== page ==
Lieutenant Governor Mark Darr uses his bi-weekly column this week to take on Gov. Mike Beebe’s comments last week saying that the state legislature has become too partisan. I think it is worth a read…
Governor Beebe was quoted recently in the state newspaper saying that partisanship in the Arkansas House of Representatives is “scary”. No disrespect to the governor, but from what I’ve seen, I would have to characterize the situation in the Legislature a bit differently.
For over 100 years in Arkansas, the Democratic Party in Arkansas has operated in an environment in which they were virtually unchallenged in the state’s legislative chambers and for the most part, the executive branch. At present, the Republican Party is still the minority party.
There are, of course, some legacies of prolonged partisan dominance that have continued. For example, on the powerful House Rules committee, Democrats maintain a 2-to-1 majority. Is that a fair balance? Some in the legislature yearn to cling to the idyllic times when the Speaker of the House, always a Democrat, assigns all committee chairmanships to Democrats. Fortunately, this practice has changed over the past few General Assemblies, as some Republicans have received appointments.
Currently in the Arkansas Senate, Democrat senators get to choose their committee preferences first before a single Republican gets to choose the committees on which they wish to serve, regardless of seniority. We’ve seen over the years that when a majority is too comfortable in government, things like transparency and accountability weaken.
Now, the Governor was elected as a Democrat. I was elected as a Republican. We both represent the same constituents. Arkansans expect both of us, along with our other elected colleagues to do what’s best for Arkansas, regardless of what party we belong to. However, this does not mean that we will not both speak out on issues from divergent perspectives.
Naturally, partisanship is going to exist in the Capitol. Political parties wouldn’t exist otherwise. But, it’s not all bad. The truth is that divided government can be good for democracy. It fosters debate on issues rather than allowing the whims of the majority to be imposed by default. We’ve seen this scenario at the federal level in Washington many times.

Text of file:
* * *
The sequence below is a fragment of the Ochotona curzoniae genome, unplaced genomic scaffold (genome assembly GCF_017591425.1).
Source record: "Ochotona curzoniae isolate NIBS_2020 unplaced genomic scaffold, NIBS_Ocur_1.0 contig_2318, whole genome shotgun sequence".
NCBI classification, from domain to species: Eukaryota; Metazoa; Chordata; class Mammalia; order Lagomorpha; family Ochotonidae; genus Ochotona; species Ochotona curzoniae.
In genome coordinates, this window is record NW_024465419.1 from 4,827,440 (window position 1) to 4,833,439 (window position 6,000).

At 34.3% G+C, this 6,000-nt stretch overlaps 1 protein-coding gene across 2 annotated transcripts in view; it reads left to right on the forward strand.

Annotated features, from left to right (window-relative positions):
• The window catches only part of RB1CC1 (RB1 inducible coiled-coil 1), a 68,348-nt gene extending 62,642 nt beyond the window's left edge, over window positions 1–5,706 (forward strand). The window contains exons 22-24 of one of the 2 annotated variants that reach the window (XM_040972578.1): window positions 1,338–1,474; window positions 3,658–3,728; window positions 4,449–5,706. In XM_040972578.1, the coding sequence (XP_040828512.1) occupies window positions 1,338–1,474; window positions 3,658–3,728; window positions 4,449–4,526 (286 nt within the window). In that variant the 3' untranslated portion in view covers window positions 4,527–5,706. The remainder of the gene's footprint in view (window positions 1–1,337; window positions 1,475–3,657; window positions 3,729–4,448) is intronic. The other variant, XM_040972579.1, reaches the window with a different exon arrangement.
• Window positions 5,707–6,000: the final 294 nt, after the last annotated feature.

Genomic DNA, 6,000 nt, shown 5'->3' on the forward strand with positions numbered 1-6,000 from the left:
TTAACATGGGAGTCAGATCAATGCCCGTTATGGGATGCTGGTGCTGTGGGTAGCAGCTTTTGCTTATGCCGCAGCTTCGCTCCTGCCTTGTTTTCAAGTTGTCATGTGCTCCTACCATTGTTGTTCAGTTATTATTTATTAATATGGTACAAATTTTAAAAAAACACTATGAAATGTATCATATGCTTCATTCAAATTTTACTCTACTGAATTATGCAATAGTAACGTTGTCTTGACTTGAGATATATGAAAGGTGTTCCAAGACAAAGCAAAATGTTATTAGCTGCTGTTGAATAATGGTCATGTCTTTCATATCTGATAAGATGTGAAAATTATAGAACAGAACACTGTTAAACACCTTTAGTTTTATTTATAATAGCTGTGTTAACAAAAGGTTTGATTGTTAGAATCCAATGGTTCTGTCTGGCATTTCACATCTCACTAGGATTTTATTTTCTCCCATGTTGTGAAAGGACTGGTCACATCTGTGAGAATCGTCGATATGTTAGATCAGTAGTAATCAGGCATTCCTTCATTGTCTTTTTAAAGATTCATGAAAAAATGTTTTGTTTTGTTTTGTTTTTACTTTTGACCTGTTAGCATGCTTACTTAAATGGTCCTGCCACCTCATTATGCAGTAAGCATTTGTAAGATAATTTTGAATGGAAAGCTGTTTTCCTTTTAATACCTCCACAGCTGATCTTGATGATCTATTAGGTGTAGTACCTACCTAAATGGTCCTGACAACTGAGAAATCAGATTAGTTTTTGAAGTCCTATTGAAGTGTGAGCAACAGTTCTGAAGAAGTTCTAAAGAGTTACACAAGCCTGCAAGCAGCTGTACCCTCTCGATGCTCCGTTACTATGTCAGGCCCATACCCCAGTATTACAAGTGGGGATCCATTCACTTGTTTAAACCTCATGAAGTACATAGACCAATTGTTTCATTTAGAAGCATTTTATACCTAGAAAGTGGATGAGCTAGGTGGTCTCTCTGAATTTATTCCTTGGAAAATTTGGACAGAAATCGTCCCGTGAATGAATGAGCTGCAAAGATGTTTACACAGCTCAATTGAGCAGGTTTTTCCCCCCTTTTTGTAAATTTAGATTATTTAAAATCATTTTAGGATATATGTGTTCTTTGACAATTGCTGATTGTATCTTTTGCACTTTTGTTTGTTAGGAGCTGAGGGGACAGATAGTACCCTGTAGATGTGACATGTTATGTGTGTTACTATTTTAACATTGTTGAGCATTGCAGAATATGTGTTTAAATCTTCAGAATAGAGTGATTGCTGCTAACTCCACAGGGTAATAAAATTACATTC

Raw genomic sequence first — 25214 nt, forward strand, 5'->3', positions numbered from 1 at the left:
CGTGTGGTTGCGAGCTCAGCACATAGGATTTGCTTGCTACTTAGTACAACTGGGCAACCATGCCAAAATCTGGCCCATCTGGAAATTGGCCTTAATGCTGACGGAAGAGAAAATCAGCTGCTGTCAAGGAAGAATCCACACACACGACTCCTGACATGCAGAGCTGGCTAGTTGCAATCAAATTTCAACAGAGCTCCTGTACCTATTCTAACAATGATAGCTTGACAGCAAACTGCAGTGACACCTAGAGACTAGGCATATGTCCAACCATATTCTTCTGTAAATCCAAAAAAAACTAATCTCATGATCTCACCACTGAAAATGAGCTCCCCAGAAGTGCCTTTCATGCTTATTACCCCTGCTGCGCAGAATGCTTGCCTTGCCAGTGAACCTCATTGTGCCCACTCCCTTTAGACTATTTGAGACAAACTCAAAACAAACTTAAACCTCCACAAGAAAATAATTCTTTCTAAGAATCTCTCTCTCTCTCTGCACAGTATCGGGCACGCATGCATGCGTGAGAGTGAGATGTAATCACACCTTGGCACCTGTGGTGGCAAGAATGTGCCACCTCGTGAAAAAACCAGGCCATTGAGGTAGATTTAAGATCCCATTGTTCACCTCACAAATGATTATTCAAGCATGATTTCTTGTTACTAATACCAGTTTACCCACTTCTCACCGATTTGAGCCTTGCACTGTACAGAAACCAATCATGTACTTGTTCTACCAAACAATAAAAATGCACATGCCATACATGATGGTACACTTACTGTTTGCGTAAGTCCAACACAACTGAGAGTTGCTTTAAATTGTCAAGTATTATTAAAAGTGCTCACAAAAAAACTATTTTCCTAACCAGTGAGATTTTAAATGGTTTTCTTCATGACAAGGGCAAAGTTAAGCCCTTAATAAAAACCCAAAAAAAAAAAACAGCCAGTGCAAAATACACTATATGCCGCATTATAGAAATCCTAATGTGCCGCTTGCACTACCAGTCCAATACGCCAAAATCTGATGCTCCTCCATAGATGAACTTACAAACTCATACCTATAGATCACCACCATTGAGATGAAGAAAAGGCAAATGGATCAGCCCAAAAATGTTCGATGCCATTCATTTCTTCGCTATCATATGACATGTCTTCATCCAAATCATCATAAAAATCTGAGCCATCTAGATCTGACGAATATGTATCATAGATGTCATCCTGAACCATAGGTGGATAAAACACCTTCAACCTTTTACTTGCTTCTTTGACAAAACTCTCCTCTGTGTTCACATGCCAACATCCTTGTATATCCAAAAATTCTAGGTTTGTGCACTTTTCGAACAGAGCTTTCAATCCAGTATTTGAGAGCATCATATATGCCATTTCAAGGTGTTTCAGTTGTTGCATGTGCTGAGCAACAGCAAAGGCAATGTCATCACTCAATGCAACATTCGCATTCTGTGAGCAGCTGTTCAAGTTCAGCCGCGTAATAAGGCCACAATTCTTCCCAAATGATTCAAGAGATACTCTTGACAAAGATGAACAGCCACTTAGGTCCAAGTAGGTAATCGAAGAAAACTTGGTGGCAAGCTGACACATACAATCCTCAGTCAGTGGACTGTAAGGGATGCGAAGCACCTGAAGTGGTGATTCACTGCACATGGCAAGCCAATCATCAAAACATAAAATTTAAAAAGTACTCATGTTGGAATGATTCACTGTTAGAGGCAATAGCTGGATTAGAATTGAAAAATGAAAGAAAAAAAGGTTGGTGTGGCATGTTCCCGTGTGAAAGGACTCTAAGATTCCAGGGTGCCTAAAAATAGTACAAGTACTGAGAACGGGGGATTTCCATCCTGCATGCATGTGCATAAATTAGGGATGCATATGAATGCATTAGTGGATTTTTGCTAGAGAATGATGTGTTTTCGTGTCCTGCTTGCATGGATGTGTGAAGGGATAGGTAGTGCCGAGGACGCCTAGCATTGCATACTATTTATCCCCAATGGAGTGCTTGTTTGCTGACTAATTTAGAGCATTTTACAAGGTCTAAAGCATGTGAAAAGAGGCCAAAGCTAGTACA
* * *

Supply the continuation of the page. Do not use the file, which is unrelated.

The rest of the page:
The go-along-to-get-along approach can be nice and collegial, sure, but is it what’s best for constituents? The Legislature debates serious issues that affect people’s daily lives. The focus should be on doing what’s right, not just appeasing a colleague. With as many bills as are filed during a legislative session, there are myriad opportunities for and examples of bipartisan cooperation.
We need legislators to engage one another in the arena of ideas. State capitols are often called the laboratories of democracy. New models of government efficiency and policy are developed across the country by state governments. Some are successful and some are not. But, what’s important is that competing ideas are discussed. The norms of government are challenged. When policies that have been in place for decades are proven not to work, there needs to be a push for change and if that happens to come from an opposition party, then so be it.
Also, executives should never assume that members of their own party will always support their proposals. Earlier this year, President Obama submitted a budget proposal to Capitol Hill. Not one member of the United States Senate, from either party, supported it. We have separation of powers for a reason and it’s a good thing.
I hope that you don’t take away from this article that I want our state lawmakers to withdraw to their respective partisan camps and fight constantly and contentiously like the politicians in Washington. The point I want to communicate is that competitive ideas and disagreements are natural components of our republic. Change is inevitable. At the end of the day, the citizens still hold the power, with their voice and their vote. And, if those they elect do what’s right, there should be nothing scary about that.